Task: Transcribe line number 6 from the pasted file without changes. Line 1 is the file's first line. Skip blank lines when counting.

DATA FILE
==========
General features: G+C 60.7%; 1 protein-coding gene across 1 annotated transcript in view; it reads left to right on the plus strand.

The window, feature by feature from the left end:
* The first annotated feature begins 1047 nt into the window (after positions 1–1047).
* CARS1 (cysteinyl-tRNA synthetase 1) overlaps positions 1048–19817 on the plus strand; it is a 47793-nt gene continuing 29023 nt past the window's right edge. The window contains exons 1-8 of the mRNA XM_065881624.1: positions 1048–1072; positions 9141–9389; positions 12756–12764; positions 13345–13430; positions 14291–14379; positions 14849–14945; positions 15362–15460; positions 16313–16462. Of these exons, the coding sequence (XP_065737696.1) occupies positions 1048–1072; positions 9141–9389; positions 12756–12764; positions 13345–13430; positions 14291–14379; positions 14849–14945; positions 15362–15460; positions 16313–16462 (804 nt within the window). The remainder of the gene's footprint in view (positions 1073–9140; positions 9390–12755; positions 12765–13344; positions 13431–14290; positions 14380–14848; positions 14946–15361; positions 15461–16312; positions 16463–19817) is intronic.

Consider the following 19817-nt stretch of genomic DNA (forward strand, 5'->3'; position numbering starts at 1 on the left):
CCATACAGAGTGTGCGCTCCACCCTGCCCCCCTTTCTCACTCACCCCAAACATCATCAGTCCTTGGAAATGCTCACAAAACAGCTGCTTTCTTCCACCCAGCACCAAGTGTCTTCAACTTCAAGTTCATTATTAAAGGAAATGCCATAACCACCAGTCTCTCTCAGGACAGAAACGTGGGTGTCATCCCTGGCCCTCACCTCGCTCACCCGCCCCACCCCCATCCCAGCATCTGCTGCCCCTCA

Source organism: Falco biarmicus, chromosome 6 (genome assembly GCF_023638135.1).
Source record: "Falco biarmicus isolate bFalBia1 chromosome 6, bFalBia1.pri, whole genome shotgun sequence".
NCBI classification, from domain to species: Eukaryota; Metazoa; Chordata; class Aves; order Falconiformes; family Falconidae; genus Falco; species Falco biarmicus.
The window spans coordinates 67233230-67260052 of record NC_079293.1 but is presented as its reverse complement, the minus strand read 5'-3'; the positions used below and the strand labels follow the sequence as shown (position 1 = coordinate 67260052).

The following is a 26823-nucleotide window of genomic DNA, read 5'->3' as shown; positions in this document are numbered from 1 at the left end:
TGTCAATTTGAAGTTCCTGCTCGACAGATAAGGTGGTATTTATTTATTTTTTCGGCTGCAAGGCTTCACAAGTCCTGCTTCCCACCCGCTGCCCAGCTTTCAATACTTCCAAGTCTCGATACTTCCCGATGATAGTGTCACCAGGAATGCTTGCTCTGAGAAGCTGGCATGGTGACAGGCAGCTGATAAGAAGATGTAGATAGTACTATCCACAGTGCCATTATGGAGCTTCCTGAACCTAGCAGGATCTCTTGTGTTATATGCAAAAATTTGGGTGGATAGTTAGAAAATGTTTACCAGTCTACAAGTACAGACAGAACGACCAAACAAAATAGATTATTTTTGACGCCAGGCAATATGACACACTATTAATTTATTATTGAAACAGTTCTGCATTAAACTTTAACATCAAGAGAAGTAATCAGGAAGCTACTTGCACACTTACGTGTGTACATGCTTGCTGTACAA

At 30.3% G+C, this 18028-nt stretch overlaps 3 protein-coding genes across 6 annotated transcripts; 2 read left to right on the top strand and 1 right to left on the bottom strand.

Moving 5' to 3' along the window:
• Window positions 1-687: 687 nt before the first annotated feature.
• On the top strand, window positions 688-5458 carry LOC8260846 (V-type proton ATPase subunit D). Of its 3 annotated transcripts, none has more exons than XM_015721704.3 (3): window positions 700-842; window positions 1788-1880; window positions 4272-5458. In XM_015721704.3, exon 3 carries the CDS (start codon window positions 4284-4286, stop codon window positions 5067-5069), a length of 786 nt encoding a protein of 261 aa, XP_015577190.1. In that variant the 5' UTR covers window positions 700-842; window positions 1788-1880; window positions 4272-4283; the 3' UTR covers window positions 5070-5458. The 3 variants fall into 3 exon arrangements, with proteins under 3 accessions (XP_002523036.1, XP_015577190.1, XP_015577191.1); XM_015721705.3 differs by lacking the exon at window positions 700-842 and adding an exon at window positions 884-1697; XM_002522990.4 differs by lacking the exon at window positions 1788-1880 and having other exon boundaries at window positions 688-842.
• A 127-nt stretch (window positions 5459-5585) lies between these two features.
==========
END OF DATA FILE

CCATACAGAGTGTGCGCTCCACCCTGCCCCCCTTTCTCACTCACCCCAAACATCATCAGTCCTTGGAAATGCTCACAAAACAGCTGCTTTCTTCCACCCAGCACCAAGTGTCTTCAACTTCAAGTTCATTATTAAAGGAAATGCCATAACCACCAGTCTCTCTCAGGACAGAAACGTGGGTGTCATCCCTGGCCCTCACCTCGCTCACCCGCCCCACCCCCATCCCAGCATCTGCTGCCCCTCA